The Crazies (1973) was also a flop at the time, despite its similarities to NOTLD. The story of this one centres around an Army cargo plane that crashes near the small town of Evans City, Pennsylvania. The plane is carrying a deadly bacteria that pollutes the drinking water and turns most of the inhabitants into homicidal maniacs. The body count really starts to rise when space-suited soldiers arrive to quarantine the place. In the meantime, a small group of unaffected survivors are trying to escape the brutal military, and a dedicated scientist struggles to find a cure before it is too late. In one particularly memorable sequence, a kindly- looking little old lady stabs one to death with her knitting needles. There’s a fair amount of gore here, but the story is uninvolving because we don’t really care what happens to the unlikeable main characters. It also has a typically bleak ending, which may help explain why it performed poorly. A big budget remake is out at cinemas now, produced by Romero.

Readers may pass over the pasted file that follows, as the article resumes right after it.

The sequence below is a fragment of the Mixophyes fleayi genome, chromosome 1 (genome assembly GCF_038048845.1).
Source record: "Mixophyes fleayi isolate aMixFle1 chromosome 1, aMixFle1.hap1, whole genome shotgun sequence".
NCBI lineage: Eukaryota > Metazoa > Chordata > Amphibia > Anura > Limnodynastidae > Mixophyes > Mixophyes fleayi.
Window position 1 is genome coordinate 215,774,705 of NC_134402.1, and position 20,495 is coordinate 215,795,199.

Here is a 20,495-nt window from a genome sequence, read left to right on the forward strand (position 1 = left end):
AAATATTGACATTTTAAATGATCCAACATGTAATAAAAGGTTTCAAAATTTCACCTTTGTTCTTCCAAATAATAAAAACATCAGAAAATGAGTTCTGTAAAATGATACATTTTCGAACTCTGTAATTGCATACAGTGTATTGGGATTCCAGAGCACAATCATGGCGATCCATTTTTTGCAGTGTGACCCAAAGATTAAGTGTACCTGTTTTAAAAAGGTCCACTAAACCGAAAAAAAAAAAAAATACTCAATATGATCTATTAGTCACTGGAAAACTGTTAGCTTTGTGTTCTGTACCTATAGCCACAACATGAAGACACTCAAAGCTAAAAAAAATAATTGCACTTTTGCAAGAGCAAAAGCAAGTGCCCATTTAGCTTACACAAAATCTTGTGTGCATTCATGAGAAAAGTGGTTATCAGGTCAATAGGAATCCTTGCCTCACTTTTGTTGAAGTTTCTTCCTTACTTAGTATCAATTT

The director returned to form in 1977 with the critically acclaimed arthouse success Martin (1977), a film that strikingly deconstructs the vampire myth. One of Romero’s best movies, this intriguing mixture of horror and social satire tells the story of the highly disturbed 17-year-old title character (played by John Amplas), who is convinced he is an 84-year-old vampire. Lacking the traditional fangs, he resorts to bleeding his victims dry by razor and hypodermic needle – an operation shown in gruesome detail in the compellingly grim opening scenes. He’s egged on by a local radio talk show, to which he is a regular caller, but nobody believes Martin’s unhealthy fantasies apart from his deeply religious grandfather (Lincoln Maazel), who plots to destroy his “Nosferatu” grandson in time-honoured fashion. Romero himself appears as a disenchanted Priest, his real-life wife Christine Forrest turns up as Martin’s cousin, and Tom Savini (who also did the realistic effects) plays Forrest’s fiance. The movie neatly contrasts the traditional “romantic” image of movie vampires (seen via monochrome flashbacks) with the gory reality of Martin’s murderous antics. Though technically rough in places, this is genuinely horrific, and Romero’s direction is excellent.